What young lady, travelling for the first time on the Continent, does not write a "Diary?" No sooner have we slept on the shores of France--no sooner are we seated in the gay salon at Dessin's, than we call, like Biddy Fudge, for "French pens and French ink," and forth steps from its case the morocco-bound diary, regularly ruled and paged, with its patent Bramah lock and key, wherein we are to record and preserve all the striking, profound, and original observations--the classical reminiscences--the thread-bare raptures--the poetical effusions--in short, all the never-sufficiently-to-be-exhausted topics of sentiment and enthusiasm, which must necessarily suggest themselves while posting from Paris to Naples.
ed with nature, as when sorrow has lent us her mournful experience. At the time I felt this (and how many have felt it as deeply, and expressed it better!) I did not think it, still less could I have said it; but I have pleasure in recording the past impression. "On rend mieux compte de ce qu'on a senti que de ce qu'on sent."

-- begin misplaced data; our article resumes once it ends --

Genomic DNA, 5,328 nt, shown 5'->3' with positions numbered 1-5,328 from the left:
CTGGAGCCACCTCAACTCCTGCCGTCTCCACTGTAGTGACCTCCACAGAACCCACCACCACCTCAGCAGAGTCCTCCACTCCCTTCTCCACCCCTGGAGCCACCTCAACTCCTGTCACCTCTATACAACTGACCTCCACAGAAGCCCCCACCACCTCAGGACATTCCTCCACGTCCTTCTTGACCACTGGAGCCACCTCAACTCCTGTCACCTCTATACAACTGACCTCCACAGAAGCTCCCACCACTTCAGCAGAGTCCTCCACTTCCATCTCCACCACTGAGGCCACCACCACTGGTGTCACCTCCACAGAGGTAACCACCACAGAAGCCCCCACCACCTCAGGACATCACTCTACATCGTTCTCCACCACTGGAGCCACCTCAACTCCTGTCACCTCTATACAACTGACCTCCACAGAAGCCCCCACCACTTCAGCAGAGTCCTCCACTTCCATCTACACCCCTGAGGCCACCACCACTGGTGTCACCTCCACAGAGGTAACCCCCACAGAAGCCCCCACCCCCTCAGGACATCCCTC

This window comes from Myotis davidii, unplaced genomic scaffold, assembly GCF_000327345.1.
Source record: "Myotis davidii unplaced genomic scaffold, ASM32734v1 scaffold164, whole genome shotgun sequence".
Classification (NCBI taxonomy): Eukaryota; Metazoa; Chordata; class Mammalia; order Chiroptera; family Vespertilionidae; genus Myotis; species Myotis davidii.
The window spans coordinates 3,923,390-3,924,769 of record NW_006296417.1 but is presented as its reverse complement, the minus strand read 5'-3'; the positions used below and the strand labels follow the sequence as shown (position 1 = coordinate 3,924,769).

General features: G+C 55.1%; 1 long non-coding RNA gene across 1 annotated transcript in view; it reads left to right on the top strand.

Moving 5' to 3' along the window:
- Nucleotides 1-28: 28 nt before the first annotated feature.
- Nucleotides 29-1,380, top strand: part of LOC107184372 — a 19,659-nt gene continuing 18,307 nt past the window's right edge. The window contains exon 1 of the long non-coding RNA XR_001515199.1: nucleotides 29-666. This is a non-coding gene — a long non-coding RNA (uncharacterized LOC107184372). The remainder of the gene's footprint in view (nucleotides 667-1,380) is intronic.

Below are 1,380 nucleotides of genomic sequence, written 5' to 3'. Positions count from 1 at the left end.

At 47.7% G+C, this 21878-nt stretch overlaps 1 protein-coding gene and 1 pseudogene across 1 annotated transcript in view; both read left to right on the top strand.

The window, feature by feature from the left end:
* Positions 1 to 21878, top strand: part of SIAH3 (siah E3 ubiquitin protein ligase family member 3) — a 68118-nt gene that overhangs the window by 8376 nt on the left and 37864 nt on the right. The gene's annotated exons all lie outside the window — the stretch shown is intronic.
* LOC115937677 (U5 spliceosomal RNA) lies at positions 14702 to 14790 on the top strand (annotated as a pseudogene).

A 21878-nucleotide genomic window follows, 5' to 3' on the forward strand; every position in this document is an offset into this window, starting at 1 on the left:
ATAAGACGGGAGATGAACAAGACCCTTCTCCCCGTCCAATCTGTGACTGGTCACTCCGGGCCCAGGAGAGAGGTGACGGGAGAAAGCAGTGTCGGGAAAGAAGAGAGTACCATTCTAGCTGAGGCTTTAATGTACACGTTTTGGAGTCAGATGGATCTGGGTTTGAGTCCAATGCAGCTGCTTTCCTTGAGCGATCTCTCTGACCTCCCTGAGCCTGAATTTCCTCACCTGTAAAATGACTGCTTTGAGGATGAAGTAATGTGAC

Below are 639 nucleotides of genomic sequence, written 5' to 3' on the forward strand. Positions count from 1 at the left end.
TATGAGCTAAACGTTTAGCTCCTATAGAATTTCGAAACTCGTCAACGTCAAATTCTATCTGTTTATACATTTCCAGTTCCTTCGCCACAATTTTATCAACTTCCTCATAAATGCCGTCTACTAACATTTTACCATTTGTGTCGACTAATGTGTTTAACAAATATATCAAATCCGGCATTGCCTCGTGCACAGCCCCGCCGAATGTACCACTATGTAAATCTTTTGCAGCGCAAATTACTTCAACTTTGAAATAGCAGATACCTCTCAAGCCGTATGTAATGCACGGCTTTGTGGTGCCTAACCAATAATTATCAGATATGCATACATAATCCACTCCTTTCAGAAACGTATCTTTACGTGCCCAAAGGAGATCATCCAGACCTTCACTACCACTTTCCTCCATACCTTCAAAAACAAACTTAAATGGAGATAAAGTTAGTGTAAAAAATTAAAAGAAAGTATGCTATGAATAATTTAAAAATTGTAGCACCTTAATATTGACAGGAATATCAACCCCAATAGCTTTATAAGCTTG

September 8.--Paris is crowded with English; and I do not wonder at it; it is, on the whole, a pleasant place to live in. I like Paris, though I shall quit it without regret as soon as I have strength to travel. Here the social arts are carried to perfection--above all, the art of conversation: every one talks much and talks well. In this multiplicity of words it must happen of course that a certain quantum of ideas is intermixed: and somehow or other, by dint of listening, talking, and looking about them, people do learn, and information to a certain point is general. Those who have knowledge are not shy of imparting it, and those who are ignor